Optimum Geometry for Naturally Armouring Berm Breakwaters

S.J.M. Sahayan, Kevin R. Hall

Abstract


A naturally armoring berm breakwater (NABB), as the name implies, is a breakwater that is built with a berm on the seaward side and derives its stability through a mechanism called "natural armoring". A series of two and three dimensional hydraulic model tests was undertaken at the Coastal Engineering Research Laboratory of Queen's University (QUCERL), Kingston, Ontario, Canada to evaluate the factors affecting the stability of NABB. The parameters that were varied in the tests included the significant wave height (Hs), wave period (Tp), lower front slope (LFS), initial berm width (Bi), number of waves (N) and the volume of material placed in the berm (V). In all tests, the characteristics of the material were held constant in order to systematically evaluate the influence of the factors mentioned above. The influence of the lower front slope of the berm on the stability and profile formation in a NABB forms the basis of this paper.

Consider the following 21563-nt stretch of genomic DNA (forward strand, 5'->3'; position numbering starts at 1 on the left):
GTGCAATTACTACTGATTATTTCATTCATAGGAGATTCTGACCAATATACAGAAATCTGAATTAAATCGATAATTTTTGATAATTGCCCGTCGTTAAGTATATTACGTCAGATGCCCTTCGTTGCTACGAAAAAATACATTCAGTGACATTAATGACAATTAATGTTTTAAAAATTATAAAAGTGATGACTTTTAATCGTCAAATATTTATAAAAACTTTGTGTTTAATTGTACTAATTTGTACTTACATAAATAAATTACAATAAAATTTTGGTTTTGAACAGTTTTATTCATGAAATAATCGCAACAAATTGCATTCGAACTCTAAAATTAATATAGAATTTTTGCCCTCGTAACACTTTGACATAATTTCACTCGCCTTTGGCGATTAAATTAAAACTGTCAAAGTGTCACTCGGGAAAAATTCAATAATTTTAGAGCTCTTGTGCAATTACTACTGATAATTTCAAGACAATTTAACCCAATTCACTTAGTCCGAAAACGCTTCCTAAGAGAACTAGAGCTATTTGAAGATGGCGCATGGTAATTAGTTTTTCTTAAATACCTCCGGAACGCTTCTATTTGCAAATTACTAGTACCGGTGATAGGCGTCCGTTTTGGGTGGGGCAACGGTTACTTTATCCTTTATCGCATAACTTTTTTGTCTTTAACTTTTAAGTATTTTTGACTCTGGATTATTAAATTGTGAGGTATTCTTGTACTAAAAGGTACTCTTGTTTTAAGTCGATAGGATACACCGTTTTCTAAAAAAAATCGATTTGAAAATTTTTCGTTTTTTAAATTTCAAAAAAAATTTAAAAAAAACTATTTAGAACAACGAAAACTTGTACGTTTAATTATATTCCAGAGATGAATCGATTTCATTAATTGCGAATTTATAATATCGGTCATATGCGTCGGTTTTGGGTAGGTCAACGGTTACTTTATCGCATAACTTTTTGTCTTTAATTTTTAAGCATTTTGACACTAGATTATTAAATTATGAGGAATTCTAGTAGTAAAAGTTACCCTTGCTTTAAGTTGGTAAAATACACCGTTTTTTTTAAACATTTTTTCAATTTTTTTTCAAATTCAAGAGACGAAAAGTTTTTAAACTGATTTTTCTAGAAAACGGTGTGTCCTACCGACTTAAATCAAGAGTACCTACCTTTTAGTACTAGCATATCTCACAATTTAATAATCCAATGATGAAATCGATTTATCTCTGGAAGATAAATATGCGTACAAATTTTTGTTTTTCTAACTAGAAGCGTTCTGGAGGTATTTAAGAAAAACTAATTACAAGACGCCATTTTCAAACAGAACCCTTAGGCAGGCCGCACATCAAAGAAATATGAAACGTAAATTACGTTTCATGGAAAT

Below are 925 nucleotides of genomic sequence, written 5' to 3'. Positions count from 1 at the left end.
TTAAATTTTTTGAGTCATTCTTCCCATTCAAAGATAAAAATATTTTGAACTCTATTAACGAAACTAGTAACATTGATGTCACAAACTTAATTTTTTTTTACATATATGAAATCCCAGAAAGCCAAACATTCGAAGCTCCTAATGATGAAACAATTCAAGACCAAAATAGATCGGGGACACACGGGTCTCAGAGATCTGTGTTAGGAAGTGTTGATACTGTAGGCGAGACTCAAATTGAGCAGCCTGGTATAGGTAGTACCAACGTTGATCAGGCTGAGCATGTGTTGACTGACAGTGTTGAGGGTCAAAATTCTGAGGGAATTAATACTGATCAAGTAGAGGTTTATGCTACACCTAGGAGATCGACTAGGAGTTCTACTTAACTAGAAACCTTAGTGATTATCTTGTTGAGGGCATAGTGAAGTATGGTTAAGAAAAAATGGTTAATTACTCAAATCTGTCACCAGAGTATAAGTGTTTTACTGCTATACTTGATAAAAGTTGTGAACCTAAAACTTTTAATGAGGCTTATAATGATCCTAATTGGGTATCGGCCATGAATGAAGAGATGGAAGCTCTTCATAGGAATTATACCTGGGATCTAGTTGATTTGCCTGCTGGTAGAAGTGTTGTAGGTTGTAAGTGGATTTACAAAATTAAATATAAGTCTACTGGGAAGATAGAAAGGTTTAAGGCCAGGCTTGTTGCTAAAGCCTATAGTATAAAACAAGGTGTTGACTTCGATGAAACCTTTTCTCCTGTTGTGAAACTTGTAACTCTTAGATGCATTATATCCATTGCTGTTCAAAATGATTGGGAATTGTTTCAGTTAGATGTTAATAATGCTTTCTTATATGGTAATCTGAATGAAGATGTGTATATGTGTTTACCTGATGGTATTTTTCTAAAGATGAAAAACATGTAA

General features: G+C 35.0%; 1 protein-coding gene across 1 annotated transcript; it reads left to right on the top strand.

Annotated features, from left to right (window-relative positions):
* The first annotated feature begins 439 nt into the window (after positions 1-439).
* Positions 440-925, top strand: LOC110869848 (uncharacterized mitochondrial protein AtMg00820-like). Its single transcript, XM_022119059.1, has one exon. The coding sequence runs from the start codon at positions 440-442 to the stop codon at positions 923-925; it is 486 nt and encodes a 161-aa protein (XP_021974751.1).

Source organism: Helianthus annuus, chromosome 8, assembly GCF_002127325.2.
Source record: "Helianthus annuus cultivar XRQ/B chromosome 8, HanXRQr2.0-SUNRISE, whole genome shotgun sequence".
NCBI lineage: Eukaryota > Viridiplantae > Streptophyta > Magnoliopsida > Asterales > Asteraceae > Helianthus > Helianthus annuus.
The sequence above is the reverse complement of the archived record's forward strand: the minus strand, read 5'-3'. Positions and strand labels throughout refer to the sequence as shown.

Overall, the study showed that the stability of the trunk of a NABB is influenced by the wave height, wave period and lower front slope. A breakwater section having a lower front slope equal to the natural angle of repose was found to be the most efficient section (in terms of required material volume and construction costs) for a naturally armoring breakwater.


Keywords


Berm breakwaters; breakwater geometry; naturally armoring breakwaters; reshaping break- waters; profile development

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